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The Alphabet of Life – Letter R

R for Return

Returning… THE return
The return that the period of Lent proposes to us.
It is one of the important themes of this special season.

An inspiring text of Luke’s gospel describes the journey to which we are invited.
The parable is well known to us – it is the one entitled: The Prodigal Son (Luke 15:11-32).

The familiar story points out that, having squandered all his heritage, the young man finds himself without any resources.
He regrets bitterly all that he used to enjoy in his Father’s house.
It is then that the turnaround takes place!
The text says clearly: “He came to his senses”. Or, “He returned to himself”.

“He came to his senses, he said,
‘How many of my father’s hired servants have food to spare,
and here I am starving to death! 
I will set out and go back to my father and say to him:
‘Father, I have sinned against heaven and against you. 
I am no longer worthy to be called your son;
make me like one of your hired servants’.”

Having returned to himself, he decides to return to his father.
The welcome that awaits him goes far beyond what he could have anticipated – a feast, yes,
but more still the renewed relationship with his father in the manner of the Father whom Jesus evokes.

“While he was still a long way off,
his father saw him and was filled with compassion for him;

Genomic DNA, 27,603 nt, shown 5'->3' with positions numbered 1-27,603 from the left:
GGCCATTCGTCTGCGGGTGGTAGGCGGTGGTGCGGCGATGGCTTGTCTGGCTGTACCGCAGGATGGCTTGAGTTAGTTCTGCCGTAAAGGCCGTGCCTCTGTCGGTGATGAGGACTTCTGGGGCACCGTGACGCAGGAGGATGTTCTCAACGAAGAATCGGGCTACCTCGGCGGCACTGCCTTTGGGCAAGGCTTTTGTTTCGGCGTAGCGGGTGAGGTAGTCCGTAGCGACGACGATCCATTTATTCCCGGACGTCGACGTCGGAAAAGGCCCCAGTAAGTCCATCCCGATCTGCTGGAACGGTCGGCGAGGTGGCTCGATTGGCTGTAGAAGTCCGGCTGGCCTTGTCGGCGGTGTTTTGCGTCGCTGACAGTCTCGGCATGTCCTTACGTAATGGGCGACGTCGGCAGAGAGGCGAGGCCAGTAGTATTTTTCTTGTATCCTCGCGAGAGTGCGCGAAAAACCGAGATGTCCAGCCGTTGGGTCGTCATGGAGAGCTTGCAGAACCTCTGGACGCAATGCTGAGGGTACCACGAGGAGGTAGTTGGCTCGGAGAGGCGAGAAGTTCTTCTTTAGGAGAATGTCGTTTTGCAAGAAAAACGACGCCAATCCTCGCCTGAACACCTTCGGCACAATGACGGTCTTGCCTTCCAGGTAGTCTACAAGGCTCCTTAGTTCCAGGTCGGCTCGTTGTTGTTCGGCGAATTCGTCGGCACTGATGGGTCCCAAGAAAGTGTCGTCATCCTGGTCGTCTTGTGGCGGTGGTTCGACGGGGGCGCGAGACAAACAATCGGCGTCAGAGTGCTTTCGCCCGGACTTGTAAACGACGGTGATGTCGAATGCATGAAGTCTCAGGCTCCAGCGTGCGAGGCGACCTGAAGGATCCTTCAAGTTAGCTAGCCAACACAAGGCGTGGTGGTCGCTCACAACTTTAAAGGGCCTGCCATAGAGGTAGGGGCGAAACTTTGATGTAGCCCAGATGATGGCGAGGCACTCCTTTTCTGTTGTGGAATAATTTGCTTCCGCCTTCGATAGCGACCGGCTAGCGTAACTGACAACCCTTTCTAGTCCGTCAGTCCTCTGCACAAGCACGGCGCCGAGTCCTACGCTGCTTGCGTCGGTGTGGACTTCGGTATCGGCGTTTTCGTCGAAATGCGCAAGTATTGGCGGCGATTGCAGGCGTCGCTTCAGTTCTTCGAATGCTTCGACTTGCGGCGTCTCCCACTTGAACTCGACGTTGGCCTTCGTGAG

he ran to his son, threw his arms around him and kissed him”.

It is precisely this Father – the Father of Jesus – who awaits OUR return.
The return from… our self-complacency,… our obstinacy… our hypocrisy…

We have first to return to ourselves…
Then, step by step, to set out on the road which will bring us back ‘home’ – to HIM.

Source: Image: Free Bible Images

The Alphabet of Lent – Letter K

K pour kilometers

The word ‘kilometer’ is not found in the texts of the gospel.
But… Jesus has surely travelled hundreds of them in his life!

We constantly see him on the road to some place:

  • on the road to Bethany (Luke 10:38);
  • on the road to Jerusalem (Luke 9:51);
  • on the road to Emmaus (Luke24:13-32).

 John, the apostle, shows him leaving Judaea for Galilee – a journey of some 112 kilometers (John 4:3).

As for Luke, he reveal to us: “Jesus went through every city and village, preaching…” (Luke 8:1).

When people try to keep him at a certain place, he replies:
 “Let us go somewhere else to the nearby villages so I can preach there also. That is why I have come” (Mark 1:38).

All that moving about, all the distance covered, all the trips throughout Palestine, all these have a deep message for me.
They give me to discover… God – the God of Jesus Christ!

A God who comes to us, a God who reaches us where we are…

He had already started in Bethlehem, the place of his birth.
His parents, Mary and Joseph, had to leave Nazareth and made the journey up to that place.
God has come to us, he has become one of us, and he has shared our travelling existence!

Since then, he walks with us and accompanies us on our paths –paths of joy, paths of sorrow –